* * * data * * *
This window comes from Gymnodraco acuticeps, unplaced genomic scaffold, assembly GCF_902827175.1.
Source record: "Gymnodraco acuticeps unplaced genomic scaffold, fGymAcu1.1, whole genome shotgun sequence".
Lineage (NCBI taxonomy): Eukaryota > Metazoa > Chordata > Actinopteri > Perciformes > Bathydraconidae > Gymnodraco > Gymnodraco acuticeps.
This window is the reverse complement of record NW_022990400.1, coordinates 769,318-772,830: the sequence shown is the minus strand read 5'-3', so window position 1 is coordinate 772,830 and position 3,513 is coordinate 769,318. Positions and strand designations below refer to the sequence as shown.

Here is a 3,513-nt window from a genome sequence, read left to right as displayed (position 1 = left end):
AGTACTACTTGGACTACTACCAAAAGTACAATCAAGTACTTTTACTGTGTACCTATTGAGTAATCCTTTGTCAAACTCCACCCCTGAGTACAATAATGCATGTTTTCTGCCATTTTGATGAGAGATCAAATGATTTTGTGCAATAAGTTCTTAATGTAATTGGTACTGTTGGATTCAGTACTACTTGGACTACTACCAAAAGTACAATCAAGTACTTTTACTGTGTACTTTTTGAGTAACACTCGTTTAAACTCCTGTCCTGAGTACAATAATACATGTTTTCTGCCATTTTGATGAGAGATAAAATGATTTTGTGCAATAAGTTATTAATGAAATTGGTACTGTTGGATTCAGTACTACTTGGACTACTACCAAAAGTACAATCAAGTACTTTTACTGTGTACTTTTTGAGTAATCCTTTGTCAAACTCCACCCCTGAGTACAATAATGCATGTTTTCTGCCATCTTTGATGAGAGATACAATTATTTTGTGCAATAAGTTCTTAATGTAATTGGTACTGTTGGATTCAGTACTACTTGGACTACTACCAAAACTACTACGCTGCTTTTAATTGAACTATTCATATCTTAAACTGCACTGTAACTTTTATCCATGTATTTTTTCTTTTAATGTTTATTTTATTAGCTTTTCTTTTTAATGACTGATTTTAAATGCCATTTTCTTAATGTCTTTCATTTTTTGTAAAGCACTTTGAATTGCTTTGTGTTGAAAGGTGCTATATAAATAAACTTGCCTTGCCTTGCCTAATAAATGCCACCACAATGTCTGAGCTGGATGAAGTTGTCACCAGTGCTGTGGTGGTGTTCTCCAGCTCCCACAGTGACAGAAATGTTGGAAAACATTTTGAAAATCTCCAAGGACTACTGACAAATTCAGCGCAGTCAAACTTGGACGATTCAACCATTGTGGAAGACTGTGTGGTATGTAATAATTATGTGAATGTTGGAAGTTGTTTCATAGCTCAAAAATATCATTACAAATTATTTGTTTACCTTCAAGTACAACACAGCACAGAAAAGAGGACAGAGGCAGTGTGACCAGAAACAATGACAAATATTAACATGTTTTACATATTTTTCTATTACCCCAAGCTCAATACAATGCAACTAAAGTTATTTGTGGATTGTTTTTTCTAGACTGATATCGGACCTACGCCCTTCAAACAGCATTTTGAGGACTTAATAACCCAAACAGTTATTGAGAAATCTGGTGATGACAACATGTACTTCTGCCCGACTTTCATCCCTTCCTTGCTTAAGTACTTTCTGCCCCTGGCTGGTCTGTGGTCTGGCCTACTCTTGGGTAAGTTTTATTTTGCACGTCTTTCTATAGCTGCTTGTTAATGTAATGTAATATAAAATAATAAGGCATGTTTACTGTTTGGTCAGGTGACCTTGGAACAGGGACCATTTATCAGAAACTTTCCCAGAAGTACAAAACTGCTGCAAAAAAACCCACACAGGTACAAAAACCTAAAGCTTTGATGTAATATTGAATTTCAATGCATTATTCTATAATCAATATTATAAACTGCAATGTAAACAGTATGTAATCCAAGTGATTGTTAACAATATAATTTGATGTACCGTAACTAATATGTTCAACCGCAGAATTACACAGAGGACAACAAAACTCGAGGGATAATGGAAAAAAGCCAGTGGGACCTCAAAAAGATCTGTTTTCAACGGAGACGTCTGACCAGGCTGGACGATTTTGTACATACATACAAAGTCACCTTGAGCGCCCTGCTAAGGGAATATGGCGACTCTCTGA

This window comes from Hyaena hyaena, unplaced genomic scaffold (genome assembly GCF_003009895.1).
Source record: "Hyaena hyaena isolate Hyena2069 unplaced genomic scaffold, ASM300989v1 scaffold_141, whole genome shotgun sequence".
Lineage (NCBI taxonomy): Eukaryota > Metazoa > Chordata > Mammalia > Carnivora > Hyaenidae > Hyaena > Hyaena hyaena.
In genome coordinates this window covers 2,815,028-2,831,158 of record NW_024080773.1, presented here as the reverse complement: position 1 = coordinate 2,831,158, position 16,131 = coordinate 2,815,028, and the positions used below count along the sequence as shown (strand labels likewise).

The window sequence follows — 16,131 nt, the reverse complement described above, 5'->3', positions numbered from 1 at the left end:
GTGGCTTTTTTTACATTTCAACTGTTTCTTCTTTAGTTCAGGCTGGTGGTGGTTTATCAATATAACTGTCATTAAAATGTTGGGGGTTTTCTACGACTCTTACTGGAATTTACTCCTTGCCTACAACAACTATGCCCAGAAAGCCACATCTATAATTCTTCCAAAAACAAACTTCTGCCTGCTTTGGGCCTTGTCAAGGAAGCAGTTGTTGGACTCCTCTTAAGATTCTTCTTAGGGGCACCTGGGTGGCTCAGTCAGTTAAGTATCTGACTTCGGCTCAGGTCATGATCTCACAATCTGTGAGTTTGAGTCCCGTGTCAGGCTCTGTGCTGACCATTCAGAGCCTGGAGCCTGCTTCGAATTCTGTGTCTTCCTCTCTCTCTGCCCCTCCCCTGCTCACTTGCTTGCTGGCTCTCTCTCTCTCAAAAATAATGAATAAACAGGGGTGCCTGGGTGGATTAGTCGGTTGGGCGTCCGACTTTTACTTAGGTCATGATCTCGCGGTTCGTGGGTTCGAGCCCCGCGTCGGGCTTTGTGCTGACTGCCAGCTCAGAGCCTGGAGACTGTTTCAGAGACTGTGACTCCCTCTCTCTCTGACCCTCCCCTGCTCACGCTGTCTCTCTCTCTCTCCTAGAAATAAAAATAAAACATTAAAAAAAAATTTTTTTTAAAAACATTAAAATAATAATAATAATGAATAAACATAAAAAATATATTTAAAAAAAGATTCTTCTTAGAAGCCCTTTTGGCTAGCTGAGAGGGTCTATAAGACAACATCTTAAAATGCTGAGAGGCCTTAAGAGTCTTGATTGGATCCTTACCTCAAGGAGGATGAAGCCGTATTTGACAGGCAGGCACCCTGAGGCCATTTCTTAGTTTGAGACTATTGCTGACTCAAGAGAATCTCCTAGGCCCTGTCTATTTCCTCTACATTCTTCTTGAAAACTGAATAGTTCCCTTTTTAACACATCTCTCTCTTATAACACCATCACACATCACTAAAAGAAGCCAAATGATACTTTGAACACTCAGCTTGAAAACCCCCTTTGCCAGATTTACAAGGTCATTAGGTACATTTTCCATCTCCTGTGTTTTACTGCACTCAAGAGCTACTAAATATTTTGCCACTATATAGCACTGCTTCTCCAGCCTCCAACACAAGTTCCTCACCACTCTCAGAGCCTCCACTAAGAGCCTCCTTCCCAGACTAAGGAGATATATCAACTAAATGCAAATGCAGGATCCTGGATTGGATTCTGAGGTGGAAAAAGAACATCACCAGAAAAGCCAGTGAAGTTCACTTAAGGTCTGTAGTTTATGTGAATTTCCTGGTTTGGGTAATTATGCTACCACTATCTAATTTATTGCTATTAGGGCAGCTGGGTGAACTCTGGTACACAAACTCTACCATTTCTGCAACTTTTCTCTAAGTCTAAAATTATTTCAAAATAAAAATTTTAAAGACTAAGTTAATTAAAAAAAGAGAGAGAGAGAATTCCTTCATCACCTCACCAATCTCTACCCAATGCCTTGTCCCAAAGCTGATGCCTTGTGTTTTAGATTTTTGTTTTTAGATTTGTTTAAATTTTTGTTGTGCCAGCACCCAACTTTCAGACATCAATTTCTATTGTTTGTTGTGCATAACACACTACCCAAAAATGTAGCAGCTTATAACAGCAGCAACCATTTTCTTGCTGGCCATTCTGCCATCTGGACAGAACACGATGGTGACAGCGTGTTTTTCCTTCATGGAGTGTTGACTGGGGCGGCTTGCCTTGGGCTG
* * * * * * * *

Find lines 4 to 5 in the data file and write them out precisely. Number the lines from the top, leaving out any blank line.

This window is the reverse complement of record NW_022990400.1, coordinates 769,318-772,830: the sequence shown is the minus strand read 5'-3', so window position 1 is coordinate 772,830 and position 3,513 is coordinate 769,318. Positions and strand designations below refer to the sequence as shown.

Here is a 3,513-nt window from a genome sequence, read left to right as displayed (position 1 = left end):